Autosarcophagy: A Systematic Review of Psychological Correlates, with Genetic Propositions

Arumugam Subramanian Senthilkumar, Assistant Professor, Department of Psychiatry, Government Vellore Medical college Hospital, Vellore, Tamil Nadu, India
2020 Journal of Medical Science And clinical Research  
Autosarcophagy (self-cannibalism) is rarely reported in the literature. Prognosis depends on the nature and severity of the primary cause or medical condition, more so in genetic disorders. Aggressive management can modify the outcomes preventing permanent disfigurement and disability. We did a qualitative systematic review on autosarcophagy, with prevalence of psychological correlates as the research question, and explored for specific patterns in gene loci of common syndromes of
more » ... es of self-mutilation. Presence of psychosis, modes and parts ingested were the comparators studied. Analysis of clinical and psychosocial profile from all reports of "autosarcophagy/self-cannibalism" (eligibility) from PubMed database till December 2019 was done, along with documentation of two new cases. Out of 550 studies screened, eighteen (on 24 patients) were identified, wherein individual participant data was available for 85%. Documentations of autosarcophagy have increased to about six times since 2006 (P<0.05). More than three fourths of multiple attempts were by non-psychotic patients (P<0.05). Most non-psychotics preferred eating fingers, while more than one in five patients with psychosis preferred other organs. Paraesthesia and pain insensitivity were predominant in groups with and without psychosis respectively. Differences in all these other comparators were not significant. Impulsivity, obsessive compulsiveness, and aggressiveness were the commonest of all factors, in both groups. Targeting cumulative psychological factors from the onset may reduce frequency, relapse, insight and prognosis. Linkage and genetic recombinations were hypothesized from the adjacency of terminal gene loci of different chromosomes. The genomic analysis of the proposed linkage would help earlier diagnosis and intervention. Limitations include not evaluating other genes (of self-mutilation) of lesser scores.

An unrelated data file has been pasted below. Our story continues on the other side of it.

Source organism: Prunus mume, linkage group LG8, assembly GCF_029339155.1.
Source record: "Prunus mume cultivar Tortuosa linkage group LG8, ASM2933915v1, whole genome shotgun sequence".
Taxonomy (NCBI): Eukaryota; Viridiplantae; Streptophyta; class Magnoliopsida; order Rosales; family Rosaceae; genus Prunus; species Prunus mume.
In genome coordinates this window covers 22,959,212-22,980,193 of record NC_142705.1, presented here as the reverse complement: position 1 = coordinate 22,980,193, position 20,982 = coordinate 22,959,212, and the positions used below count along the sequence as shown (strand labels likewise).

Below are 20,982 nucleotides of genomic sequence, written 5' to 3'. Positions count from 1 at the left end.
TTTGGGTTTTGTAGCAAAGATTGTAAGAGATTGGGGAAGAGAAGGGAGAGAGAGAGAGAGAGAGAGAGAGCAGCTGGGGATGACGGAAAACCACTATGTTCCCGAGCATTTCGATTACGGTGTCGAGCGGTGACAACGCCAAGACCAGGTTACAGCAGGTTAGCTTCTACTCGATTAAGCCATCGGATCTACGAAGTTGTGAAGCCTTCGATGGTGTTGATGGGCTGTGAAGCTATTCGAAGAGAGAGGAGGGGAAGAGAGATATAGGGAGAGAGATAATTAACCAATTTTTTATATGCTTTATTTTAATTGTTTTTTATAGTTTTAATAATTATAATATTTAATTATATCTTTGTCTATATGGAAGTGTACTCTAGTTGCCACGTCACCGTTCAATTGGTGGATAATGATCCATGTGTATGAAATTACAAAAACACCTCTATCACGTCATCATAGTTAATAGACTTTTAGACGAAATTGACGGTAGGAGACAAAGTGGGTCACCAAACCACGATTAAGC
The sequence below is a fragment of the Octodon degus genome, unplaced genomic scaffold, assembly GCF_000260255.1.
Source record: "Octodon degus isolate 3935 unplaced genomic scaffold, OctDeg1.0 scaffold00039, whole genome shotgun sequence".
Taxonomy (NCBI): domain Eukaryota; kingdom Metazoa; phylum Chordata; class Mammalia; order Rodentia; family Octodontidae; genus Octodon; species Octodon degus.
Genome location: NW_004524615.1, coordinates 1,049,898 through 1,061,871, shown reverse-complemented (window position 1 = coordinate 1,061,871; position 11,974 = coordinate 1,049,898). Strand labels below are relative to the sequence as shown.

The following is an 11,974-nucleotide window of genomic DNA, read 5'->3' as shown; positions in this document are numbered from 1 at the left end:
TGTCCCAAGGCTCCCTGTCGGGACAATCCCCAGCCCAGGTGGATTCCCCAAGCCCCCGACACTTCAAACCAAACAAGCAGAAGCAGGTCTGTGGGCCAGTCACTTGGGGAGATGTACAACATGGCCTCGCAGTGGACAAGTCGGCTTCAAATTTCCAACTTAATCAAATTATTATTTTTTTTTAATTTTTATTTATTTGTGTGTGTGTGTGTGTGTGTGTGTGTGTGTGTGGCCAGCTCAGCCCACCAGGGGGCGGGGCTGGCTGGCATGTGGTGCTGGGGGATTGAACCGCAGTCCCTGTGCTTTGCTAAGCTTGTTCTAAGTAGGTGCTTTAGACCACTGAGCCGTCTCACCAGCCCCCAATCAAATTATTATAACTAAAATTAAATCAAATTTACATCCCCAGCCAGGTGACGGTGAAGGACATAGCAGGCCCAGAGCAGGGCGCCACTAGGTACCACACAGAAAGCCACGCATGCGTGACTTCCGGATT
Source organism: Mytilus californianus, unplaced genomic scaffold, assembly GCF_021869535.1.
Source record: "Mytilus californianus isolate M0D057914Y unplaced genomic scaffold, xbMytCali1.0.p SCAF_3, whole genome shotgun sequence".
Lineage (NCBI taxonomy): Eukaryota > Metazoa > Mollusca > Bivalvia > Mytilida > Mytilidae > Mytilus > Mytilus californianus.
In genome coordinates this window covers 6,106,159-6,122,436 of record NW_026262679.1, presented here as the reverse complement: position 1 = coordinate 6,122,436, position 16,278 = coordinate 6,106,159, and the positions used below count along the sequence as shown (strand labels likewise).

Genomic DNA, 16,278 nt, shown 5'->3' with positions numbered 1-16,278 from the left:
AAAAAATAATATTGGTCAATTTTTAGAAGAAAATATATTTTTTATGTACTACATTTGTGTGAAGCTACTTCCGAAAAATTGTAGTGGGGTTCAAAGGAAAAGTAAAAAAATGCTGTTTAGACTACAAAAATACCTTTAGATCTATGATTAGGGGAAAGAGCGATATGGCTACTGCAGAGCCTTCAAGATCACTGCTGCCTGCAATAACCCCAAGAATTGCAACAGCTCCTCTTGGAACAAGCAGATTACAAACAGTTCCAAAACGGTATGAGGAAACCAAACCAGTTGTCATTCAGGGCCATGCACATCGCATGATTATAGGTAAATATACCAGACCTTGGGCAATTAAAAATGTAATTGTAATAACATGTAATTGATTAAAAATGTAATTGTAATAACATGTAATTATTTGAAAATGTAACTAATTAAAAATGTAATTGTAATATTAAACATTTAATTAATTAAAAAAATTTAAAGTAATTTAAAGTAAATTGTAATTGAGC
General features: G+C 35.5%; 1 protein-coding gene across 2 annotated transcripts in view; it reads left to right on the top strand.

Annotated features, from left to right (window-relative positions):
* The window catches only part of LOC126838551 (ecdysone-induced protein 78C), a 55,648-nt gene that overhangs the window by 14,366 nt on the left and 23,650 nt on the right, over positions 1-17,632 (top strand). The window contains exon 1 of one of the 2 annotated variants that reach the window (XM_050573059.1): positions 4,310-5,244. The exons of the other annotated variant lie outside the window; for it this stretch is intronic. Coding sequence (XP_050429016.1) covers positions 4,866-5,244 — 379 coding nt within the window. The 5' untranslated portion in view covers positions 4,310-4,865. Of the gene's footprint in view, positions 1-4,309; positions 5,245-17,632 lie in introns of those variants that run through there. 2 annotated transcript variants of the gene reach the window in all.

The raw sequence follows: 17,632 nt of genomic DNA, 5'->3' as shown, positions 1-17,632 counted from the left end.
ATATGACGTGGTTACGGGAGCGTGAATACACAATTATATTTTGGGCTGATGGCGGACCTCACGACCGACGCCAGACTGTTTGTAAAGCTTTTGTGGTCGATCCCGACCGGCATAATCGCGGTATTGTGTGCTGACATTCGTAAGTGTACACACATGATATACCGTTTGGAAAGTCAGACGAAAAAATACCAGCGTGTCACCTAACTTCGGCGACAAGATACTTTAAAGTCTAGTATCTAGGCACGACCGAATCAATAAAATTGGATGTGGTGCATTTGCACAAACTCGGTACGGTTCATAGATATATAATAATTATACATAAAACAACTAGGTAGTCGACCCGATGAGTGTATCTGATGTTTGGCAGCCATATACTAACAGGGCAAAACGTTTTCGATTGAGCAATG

doi:10.18535/jmscr/v8i2.138 fatcat:hcsjuzuuvrcwhf7nyzuab3u4wi